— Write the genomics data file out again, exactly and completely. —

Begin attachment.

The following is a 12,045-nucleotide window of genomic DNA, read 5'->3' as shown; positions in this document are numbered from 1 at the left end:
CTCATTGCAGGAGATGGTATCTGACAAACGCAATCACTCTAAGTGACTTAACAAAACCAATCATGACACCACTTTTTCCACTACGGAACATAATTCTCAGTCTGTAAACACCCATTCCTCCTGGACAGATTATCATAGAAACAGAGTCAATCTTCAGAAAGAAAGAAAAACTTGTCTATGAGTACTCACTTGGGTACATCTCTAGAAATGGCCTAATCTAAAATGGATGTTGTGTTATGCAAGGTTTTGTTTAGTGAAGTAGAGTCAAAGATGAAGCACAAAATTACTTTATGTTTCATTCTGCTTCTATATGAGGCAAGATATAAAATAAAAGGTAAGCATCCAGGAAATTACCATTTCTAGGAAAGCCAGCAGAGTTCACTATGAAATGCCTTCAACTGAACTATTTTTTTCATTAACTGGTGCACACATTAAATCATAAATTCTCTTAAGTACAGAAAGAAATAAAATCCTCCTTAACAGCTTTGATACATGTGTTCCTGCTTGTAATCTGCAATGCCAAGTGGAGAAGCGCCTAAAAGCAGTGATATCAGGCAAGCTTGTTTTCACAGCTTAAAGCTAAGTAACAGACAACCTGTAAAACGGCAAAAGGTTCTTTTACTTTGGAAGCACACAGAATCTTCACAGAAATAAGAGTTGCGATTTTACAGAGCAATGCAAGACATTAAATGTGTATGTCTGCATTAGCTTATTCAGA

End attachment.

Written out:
The following is a 12,045-nucleotide window of genomic DNA, read 5'->3' as shown; positions in this document are numbered from 1 at the left end:
CTCATTGCAGGAGATGGTATCTGACAAACGCAATCACTCTAAGTGACTTAACAAAACCAATCATGACACCACTTTTTCCACTACGGAACATAATTCTCAGTCTGTAAACACCCATTCCTCCTGGACAGATTATCATAGAAACAGAGTCAATCTTCAGAAAGAAAGAAAAACTTGTCTATGAGTACTCACTTGGGTACATCTCTAGAAATGGCCTAATCTAAAATGGATGTTGTGTTATGCAAGGTTTTGTTTAGTGAAGTAGAGTCAAAGATGAAGCACAAAATTACTTTATGTTTCATTCTGCTTCTATATGAGGCAAGATATAAAATAAAAGGTAAGCATCCAGGAAATTACCATTTCTAGGAAAGCCAGCAGAGTTCACTATGAAATGCCTTCAACTGAACTATTTTTTTCATTAACTGGTGCACACATTAAATCATAAATTCTCTTAAGTACAGAAAGAAATAAAATCCTCCTTAACAGCTTTGATACATGTGTTCCTGCTTGTAATCTGCAATGCCAAGTGGAGAAGCGCCTAAAAGCAGTGATATCAGGCAAGCTTGTTTTCACAGCTTAAAGCTAAGTAACAGACAACCTGTAAAACGGCAAAAGGTTCTTTTACTTTGGAAGCACACAGAATCTTCACAGAAATAAGAGTTGCGATTTTACAGAGCAATGCAAGACATTAAATGTGTATGTCTGCATTAGCTTATTCAGA